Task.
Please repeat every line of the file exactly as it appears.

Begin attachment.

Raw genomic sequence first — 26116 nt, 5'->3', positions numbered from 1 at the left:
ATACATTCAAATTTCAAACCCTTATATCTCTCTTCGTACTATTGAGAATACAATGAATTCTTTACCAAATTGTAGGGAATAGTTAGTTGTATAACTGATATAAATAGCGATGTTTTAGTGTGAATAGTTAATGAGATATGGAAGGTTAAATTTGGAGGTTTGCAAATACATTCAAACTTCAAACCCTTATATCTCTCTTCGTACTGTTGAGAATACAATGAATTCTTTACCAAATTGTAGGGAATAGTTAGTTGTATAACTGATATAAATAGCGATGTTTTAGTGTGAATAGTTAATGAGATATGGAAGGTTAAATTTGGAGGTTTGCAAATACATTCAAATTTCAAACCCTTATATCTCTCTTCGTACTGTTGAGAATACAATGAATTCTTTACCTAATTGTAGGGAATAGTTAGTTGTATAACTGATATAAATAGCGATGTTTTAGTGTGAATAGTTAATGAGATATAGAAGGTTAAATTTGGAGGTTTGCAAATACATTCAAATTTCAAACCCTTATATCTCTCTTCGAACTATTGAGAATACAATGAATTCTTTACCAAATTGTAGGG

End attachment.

Raw genomic sequence first — 26116 nt, 5'->3', positions numbered from 1 at the left:
ATACATTCAAATTTCAAACCCTTATATCTCTCTTCGTACTATTGAGAATACAATGAATTCTTTACCAAATTGTAGGGAATAGTTAGTTGTATAACTGATATAAATAGCGATGTTTTAGTGTGAATAGTTAATGAGATATGGAAGGTTAAATTTGGAGGTTTGCAAATACATTCAAACTTCAAACCCTTATATCTCTCTTCGTACTGTTGAGAATACAATGAATTCTTTACCAAATTGTAGGGAATAGTTAGTTGTATAACTGATATAAATAGCGATGTTTTAGTGTGAATAGTTAATGAGATATGGAAGGTTAAATTTGGAGGTTTGCAAATACATTCAAATTTCAAACCCTTATATCTCTCTTCGTACTGTTGAGAATACAATGAATTCTTTACCTAATTGTAGGGAATAGTTAGTTGTATAACTGATATAAATAGCGATGTTTTAGTGTGAATAGTTAATGAGATATAGAAGGTTAAATTTGGAGGTTTGCAAATACATTCAAATTTCAAACCCTTATATCTCTCTTCGAACTATTGAGAATACAATGAATTCTTTACCAAATTGTAGGG